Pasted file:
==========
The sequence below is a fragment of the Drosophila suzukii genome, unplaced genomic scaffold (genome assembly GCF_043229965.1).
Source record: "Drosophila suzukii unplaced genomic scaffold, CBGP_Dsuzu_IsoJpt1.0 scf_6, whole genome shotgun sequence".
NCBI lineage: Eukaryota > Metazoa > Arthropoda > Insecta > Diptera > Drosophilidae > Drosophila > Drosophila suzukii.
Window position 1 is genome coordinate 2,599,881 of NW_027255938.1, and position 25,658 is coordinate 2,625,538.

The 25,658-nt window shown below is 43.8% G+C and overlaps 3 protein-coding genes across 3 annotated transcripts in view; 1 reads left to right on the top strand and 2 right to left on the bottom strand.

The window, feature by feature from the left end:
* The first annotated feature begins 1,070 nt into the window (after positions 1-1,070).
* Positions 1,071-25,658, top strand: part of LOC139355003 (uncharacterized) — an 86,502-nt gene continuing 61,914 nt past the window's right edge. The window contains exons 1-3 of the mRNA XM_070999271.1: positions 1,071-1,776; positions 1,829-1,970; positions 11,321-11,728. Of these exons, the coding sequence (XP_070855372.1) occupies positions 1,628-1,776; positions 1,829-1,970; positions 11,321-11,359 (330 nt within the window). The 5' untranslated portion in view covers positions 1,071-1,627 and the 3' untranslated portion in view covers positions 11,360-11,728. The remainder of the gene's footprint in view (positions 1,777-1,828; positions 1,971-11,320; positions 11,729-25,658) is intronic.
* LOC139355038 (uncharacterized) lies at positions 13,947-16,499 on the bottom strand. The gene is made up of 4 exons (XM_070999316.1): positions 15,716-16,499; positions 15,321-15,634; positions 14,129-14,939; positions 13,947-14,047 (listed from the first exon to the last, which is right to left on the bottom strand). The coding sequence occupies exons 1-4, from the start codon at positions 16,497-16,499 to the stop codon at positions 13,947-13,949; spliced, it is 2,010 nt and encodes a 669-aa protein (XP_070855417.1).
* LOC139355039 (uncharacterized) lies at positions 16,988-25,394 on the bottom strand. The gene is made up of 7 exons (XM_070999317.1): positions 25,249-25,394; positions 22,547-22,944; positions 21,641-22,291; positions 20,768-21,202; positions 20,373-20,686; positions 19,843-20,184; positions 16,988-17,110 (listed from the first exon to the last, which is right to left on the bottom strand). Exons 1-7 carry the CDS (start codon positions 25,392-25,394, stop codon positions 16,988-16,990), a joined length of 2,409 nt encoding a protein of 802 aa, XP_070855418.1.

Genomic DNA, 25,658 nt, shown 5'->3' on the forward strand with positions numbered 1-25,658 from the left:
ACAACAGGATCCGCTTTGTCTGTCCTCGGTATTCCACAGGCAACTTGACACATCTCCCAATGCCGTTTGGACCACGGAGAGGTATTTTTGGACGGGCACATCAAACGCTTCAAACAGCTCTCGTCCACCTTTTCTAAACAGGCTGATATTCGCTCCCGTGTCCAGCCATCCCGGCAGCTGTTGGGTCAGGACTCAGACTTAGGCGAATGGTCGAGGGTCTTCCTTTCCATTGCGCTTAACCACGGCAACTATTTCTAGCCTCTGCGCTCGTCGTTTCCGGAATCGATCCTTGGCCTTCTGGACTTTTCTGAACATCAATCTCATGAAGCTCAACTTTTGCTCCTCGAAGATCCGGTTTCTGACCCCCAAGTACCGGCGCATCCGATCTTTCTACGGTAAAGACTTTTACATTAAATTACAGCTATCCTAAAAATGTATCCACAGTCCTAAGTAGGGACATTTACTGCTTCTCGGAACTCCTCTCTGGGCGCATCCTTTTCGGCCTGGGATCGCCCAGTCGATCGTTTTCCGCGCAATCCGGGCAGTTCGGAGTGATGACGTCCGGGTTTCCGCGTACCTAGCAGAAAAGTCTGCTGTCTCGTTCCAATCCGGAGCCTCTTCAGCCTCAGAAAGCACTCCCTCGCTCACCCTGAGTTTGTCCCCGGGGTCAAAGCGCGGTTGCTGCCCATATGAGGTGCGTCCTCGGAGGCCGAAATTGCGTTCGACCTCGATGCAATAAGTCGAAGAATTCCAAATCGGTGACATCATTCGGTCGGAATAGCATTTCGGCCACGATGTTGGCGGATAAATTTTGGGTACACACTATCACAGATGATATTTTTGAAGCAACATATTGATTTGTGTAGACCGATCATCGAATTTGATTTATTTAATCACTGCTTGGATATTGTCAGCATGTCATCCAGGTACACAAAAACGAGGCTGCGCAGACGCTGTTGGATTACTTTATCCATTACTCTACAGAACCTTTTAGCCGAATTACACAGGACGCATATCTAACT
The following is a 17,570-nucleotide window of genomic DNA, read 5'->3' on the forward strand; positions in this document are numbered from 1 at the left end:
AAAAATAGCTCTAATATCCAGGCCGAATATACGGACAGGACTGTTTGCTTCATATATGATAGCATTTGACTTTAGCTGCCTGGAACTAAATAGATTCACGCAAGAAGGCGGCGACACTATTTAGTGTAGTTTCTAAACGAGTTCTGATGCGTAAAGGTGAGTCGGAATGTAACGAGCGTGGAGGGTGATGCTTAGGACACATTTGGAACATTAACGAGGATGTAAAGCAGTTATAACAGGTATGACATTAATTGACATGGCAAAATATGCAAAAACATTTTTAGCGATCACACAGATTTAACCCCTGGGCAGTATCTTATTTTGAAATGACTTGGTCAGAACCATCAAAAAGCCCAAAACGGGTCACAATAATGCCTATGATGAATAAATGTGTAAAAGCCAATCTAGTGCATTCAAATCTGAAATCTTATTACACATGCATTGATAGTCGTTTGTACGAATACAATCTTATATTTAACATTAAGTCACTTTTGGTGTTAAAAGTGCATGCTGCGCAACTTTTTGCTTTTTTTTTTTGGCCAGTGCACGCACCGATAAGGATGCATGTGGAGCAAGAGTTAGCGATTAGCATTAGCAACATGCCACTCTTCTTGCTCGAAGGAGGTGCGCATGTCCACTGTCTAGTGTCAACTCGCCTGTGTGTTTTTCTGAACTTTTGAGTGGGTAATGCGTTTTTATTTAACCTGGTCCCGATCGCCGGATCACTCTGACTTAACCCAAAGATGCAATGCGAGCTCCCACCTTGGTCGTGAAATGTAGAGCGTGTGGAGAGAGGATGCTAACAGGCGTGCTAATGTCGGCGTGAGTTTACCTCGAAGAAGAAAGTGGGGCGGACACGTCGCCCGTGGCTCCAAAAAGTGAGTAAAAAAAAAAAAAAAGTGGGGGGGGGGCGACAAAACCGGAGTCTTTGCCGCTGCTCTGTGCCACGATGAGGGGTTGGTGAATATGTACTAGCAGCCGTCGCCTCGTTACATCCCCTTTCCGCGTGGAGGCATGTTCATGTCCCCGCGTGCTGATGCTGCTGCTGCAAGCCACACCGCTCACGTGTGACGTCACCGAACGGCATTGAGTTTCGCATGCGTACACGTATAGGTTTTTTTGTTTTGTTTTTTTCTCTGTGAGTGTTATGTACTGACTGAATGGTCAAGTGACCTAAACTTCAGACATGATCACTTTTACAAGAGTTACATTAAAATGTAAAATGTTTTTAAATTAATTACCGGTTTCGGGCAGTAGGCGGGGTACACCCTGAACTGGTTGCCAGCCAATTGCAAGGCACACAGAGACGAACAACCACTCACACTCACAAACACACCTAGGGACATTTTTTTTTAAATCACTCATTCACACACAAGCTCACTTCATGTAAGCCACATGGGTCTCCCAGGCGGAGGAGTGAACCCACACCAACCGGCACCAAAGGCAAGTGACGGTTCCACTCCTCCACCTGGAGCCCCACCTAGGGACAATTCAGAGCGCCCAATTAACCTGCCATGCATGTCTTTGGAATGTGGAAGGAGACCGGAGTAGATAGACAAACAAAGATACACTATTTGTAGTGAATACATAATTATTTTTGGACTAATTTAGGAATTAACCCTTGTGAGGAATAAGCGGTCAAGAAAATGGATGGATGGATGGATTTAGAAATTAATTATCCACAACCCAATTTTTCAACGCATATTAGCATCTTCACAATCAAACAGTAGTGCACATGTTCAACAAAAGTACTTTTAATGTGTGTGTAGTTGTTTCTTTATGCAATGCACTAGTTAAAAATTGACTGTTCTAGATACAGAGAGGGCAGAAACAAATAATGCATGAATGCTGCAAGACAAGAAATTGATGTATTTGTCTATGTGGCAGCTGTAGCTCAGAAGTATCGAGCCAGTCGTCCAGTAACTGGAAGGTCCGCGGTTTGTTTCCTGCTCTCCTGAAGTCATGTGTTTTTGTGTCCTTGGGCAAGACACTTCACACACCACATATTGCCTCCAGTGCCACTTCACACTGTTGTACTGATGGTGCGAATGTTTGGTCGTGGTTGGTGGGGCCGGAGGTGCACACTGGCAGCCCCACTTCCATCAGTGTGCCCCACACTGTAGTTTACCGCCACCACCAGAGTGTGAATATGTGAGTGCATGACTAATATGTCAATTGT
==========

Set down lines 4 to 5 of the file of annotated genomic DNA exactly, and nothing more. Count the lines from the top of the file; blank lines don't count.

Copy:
Window position 1 is genome coordinate 2,599,881 of NW_027255938.1, and position 25,658 is coordinate 2,625,538.

The 25,658-nt window shown below is 43.8% G+C and overlaps 3 protein-coding genes across 3 annotated transcripts in view; 1 reads left to right on the top strand and 2 right to left on the bottom strand.